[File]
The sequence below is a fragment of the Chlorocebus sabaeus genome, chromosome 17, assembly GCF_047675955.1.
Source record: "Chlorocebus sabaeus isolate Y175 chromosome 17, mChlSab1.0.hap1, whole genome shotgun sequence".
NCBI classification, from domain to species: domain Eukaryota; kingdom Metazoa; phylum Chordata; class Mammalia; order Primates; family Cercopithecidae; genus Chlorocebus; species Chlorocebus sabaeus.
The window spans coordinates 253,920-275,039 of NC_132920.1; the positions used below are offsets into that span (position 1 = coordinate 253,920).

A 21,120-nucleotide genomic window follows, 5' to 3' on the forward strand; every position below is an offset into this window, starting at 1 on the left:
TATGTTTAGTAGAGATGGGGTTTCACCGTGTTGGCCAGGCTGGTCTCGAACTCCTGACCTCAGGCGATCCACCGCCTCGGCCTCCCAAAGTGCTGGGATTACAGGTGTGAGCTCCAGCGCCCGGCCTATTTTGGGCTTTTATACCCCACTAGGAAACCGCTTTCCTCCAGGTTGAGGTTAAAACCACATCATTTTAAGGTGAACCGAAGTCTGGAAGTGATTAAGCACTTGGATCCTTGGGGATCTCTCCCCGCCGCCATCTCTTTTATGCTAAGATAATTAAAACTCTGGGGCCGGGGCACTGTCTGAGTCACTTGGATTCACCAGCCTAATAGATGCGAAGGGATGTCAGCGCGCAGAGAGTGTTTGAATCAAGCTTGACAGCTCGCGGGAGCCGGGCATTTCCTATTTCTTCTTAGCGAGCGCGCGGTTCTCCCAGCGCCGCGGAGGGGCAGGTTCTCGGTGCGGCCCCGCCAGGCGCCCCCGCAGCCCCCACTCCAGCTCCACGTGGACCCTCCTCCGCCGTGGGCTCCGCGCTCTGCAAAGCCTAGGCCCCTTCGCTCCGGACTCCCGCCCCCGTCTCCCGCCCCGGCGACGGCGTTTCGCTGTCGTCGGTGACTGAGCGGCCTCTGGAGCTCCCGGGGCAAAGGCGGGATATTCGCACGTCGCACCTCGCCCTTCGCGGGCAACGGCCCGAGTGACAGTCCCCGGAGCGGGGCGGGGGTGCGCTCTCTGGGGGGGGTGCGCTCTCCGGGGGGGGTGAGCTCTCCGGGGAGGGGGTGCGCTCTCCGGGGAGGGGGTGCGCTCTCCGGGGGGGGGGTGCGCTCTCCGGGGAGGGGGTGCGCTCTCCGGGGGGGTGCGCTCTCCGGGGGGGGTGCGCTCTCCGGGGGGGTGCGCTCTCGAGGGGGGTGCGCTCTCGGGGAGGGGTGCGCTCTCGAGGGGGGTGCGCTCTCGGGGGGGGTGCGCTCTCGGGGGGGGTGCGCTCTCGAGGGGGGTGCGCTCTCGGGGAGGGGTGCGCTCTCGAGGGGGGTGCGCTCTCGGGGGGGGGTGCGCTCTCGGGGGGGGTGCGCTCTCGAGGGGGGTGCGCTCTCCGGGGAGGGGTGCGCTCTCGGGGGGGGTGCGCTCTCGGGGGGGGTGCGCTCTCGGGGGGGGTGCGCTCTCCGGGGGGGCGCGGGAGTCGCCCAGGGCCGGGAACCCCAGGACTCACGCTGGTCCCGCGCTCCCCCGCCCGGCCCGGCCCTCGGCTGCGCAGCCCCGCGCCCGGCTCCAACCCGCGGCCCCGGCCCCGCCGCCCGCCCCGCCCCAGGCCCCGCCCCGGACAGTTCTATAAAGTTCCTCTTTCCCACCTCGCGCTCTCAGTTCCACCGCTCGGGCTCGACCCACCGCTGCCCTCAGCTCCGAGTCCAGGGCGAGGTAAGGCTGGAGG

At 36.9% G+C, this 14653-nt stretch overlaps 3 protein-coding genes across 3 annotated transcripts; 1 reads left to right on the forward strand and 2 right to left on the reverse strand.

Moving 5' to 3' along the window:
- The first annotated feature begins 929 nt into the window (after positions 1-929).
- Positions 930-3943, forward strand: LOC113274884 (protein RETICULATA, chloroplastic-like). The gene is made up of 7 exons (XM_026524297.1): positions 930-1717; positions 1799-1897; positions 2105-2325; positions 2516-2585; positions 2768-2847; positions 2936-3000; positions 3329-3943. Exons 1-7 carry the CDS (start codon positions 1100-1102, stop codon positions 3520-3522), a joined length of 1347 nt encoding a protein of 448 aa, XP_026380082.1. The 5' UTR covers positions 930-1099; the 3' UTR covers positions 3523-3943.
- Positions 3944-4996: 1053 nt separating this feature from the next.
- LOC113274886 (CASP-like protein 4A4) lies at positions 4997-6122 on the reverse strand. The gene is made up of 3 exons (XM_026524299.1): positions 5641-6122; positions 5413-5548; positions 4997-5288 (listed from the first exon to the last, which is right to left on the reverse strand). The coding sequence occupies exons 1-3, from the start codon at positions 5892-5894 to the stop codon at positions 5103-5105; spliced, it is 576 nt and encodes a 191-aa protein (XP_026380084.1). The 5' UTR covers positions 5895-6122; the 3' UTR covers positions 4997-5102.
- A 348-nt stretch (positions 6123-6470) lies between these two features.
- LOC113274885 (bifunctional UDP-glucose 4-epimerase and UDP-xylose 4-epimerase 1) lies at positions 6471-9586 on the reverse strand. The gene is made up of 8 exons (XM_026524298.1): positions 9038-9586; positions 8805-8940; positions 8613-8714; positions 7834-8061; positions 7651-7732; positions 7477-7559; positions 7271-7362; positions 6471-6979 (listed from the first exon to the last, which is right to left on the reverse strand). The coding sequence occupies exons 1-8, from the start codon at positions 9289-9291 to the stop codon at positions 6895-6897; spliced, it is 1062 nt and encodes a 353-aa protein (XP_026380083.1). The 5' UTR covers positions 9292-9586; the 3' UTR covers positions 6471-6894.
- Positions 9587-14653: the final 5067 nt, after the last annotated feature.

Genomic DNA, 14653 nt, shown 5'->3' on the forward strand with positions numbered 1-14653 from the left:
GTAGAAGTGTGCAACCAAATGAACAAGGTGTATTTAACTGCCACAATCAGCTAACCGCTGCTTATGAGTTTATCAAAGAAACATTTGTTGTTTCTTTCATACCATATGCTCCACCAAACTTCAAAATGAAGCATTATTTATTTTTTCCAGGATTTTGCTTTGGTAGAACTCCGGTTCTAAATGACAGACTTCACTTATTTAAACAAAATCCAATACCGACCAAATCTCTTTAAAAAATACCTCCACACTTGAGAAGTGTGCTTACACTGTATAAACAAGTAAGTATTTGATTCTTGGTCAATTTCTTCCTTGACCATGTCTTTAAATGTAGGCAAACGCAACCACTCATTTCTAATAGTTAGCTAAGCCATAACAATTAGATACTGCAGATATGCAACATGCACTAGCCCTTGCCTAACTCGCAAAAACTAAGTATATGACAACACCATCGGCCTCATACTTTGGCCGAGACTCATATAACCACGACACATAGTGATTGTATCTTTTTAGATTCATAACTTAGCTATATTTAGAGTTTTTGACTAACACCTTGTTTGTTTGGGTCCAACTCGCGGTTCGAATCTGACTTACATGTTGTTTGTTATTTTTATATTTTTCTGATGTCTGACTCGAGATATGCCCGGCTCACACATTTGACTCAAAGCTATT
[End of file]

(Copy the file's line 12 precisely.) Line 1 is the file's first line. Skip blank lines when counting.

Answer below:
- LOC113274886 (CASP-like protein 4A4) lies at positions 4997-6122 on the reverse strand. The gene is made up of 3 exons (XM_026524299.1): positions 5641-6122; positions 5413-5548; positions 4997-5288 (listed from the first exon to the last, which is right to left on the reverse strand). The coding sequence occupies exons 1-3, from the start codon at positions 5892-5894 to the stop codon at positions 5103-5105; spliced, it is 576 nt and encodes a 191-aa protein (XP_026380084.1). The 5' UTR covers positions 5895-6122; the 3' UTR covers positions 4997-5102.